GATEWAY - The d20 Tabletop Roleplaying Game
By Aurican's Lair
As I get older I find myself having less and less time to design, prep, and sometimes even run roleplaying games. As a result, I try to find games that are quick and easy to run, so that I can concentrate on what I think is important (such as the story and the unfolding plot) and less on the mechanics and statistics.
Unless it's a game system that me and my group knows well I don't usually delve into my thick, comprehensive rulebooks that much these days. I have my favoured systems to introduce new players to the hobby, and these are pretty generic, but every now and then there's a group who wants to experience the system that dominates the RPG market; the D20 system. Or, to be specific, the D&D game.
Usually I'd use the starter pack, but for those quick and easy games I've found a new and even easier system, one that emulates the D20 game and addresses some of it's key features, and yet is so stripped back that it takes no effort to set a game up.
GATEWAY is an introductory game that takes the standard D20 stats and make them the key focus of the game. At 16 pages it covers everything you'll need to run a game, and not just in the fantasy genre. It's a really good little system. What stops it from being great is that it's lacking a lot of polish and some focus, and I feel a re-write and restructuring of the layout would help immensley.
It works like this; a character has the standard D20 system abilities - Strength, Dexterity, Constitution, Intelligence, Wisdom and Charisma. Instead of being given scores, each is given one of three types of roll; Proficiency, Deficiency or Normal. Each ability is also given a selection of skills.
When called upon to make a roll, the player rolls D20s; if they have a Proficiency in the ability, they roll two D20s and keep the higher result, very much like the D&D 5th Edition advantage roll. If they have a Deficiency, they roll two D20 and use the lower result. A Normal ability is a straightforward D20 roll. The target number is determined by the GM, from 2 to 5 for really easy, up to 20 for impossible.
And that's it in a nutshell. There are small tables for working out Armour Class and Hit Points, but in general that is the entire game, and as it's simple to print off you can have a small sixteen page document, or you can download it as an app and keep it on your phone or tablet. In fact, with a form fillable sheet and a dice rolling app there's no need for any pencils or paper, and interested parties can download the rules and be ready to go in a very short period of time. And the greatest thing of all? It's free.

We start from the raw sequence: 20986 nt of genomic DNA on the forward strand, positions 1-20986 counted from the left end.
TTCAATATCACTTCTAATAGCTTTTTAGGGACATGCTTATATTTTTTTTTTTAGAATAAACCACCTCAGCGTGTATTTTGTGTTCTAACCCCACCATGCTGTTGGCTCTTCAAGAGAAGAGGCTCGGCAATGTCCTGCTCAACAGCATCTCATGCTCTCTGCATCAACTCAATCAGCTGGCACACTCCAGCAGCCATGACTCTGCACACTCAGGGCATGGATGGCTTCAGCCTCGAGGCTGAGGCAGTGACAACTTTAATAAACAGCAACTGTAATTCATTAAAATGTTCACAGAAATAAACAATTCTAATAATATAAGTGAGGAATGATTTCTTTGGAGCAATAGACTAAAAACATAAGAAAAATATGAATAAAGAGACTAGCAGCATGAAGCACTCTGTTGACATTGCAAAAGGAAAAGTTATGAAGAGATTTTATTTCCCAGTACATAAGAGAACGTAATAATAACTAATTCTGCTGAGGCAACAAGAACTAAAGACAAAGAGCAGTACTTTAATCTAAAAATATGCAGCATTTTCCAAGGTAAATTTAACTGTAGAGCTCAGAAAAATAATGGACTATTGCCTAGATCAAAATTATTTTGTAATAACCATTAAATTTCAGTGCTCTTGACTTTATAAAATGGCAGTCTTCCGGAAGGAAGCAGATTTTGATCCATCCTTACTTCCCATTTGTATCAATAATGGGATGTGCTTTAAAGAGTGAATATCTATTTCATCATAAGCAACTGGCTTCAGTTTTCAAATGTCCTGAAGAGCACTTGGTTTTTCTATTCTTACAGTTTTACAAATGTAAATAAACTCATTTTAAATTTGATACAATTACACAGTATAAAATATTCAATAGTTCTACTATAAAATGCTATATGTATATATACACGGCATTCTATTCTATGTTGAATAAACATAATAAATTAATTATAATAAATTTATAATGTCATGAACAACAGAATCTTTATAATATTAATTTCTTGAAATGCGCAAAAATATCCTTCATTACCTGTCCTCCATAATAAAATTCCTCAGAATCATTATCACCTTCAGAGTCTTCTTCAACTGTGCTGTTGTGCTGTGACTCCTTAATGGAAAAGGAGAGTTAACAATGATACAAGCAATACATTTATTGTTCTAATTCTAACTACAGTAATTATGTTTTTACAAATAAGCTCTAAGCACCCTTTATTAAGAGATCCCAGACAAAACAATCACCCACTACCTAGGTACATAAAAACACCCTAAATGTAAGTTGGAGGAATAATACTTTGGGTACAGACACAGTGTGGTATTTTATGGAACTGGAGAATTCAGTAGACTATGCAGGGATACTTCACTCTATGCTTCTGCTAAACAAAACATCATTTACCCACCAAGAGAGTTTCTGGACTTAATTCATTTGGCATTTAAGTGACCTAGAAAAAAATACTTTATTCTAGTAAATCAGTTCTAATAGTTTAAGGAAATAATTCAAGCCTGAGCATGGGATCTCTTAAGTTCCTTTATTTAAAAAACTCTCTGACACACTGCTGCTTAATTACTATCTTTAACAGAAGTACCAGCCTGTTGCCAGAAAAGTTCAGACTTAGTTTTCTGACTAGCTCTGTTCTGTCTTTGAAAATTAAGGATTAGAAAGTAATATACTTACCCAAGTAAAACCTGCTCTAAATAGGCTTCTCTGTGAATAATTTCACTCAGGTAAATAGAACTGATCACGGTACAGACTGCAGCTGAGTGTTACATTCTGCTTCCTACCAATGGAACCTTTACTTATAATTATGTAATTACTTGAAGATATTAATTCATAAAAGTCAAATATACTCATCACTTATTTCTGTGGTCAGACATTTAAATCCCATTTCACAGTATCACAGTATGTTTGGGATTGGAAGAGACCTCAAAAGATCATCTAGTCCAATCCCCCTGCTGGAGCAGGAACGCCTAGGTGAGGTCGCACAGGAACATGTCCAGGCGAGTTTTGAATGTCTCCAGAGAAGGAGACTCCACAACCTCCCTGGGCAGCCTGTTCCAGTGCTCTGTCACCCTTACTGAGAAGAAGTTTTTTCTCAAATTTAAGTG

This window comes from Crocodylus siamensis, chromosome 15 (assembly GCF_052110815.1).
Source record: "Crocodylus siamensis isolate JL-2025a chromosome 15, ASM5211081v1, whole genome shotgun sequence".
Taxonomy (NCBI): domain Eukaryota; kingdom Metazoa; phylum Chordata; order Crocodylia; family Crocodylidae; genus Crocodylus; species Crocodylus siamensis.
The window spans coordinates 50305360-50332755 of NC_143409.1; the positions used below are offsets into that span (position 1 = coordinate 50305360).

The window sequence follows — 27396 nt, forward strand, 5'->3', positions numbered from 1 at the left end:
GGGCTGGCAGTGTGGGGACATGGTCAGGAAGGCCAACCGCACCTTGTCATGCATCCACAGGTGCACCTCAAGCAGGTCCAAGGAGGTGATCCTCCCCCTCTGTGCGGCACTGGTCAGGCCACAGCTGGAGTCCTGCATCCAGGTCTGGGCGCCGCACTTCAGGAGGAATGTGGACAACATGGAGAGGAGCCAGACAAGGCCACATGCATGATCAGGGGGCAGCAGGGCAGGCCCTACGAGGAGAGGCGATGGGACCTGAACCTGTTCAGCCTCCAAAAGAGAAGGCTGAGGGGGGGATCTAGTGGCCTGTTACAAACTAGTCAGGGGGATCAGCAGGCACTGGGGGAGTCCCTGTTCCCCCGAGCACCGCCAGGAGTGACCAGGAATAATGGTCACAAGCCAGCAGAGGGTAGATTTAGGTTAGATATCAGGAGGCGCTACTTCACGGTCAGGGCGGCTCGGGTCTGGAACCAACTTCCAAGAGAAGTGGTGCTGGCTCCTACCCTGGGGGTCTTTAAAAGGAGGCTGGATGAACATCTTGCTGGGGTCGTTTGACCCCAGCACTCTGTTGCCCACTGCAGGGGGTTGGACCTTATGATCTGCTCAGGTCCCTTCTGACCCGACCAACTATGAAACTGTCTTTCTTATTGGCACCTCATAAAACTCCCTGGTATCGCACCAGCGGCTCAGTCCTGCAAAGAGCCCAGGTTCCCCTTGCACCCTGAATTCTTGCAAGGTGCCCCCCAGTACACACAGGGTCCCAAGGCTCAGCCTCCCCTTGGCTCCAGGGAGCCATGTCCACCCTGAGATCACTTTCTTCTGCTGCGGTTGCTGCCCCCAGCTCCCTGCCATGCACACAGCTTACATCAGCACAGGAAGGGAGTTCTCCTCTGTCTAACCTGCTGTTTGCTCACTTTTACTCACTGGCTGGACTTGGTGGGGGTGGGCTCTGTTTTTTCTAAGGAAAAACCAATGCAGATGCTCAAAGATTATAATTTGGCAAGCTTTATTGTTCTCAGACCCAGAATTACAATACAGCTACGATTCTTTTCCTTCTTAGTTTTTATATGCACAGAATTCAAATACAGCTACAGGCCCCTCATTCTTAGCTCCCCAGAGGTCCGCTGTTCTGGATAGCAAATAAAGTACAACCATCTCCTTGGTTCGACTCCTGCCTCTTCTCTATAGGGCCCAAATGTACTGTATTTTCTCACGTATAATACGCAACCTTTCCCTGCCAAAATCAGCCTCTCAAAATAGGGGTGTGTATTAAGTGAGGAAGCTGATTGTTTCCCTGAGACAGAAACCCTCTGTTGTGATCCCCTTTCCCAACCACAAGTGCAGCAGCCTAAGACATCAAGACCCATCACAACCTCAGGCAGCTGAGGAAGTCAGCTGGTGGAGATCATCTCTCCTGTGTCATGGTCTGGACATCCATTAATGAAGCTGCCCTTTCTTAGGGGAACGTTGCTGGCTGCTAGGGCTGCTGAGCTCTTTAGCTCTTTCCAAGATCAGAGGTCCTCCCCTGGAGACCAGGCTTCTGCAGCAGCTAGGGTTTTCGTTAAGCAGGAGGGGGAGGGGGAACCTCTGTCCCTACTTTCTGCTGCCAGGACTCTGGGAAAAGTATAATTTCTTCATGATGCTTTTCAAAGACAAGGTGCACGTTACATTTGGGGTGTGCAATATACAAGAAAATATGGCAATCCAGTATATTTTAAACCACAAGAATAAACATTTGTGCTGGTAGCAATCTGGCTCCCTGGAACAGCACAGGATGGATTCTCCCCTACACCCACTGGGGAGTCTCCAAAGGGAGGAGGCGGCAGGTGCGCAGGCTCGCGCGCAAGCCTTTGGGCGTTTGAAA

Now, I really like it. I like the idea of numberless abilities and using the proficiency angle as it just gives a dice roll and that's it, and even though you won't get an incredibly well-rounded character you will get a playable PC you can use for a few sessions. I like the simplicity of the rules and the idea that you can use it for anything, although I do feel it's more angled to fantasy games than any other genre, and I like the freeform feel of it all. It's a nice little system.
But what lets it down is the presentation, both in the free downloadable rules from the Aurican's Lair website and in the app itself. The rules are badly laid out in a very basic format, with some errors in the text, and the rules are spaced out in different areas which lends a little confusion, such as explaining how to roll against target numbers and then not having the target numbers explained until well into the rules section. There's also a lot of GM advice, but this is supposed to be a gateway into tabletop gaming so without a proper explanation of what tabletop RPGs are about these are somewhat superfluous. If the system is for existing GMs to use to introduce new gamers to the hobby, then this section is pretty pointless.
There's also a lot of attention on the saving throws covering incidents from being blinded to being unconcious, and this seems like a lot of wasted effort and betrays the focus of the game - to be simple and easy - and complicates things somewhat.
With some polish, some better imagery and layout, with a huge edit and much more focus on what and who the game is aimed at, GATEWAY could be an excellent introductory game, and may even be used for longer campaigns for experienced groups who just want to dive in and out of a game. It is a great little system, and it's one I have no problem in using on gamers who want to experience D&D or roleplaying in general for the first time, but the general presentation lacks finesse and may put some people off, and that's a shame because the core idea here is really quite good.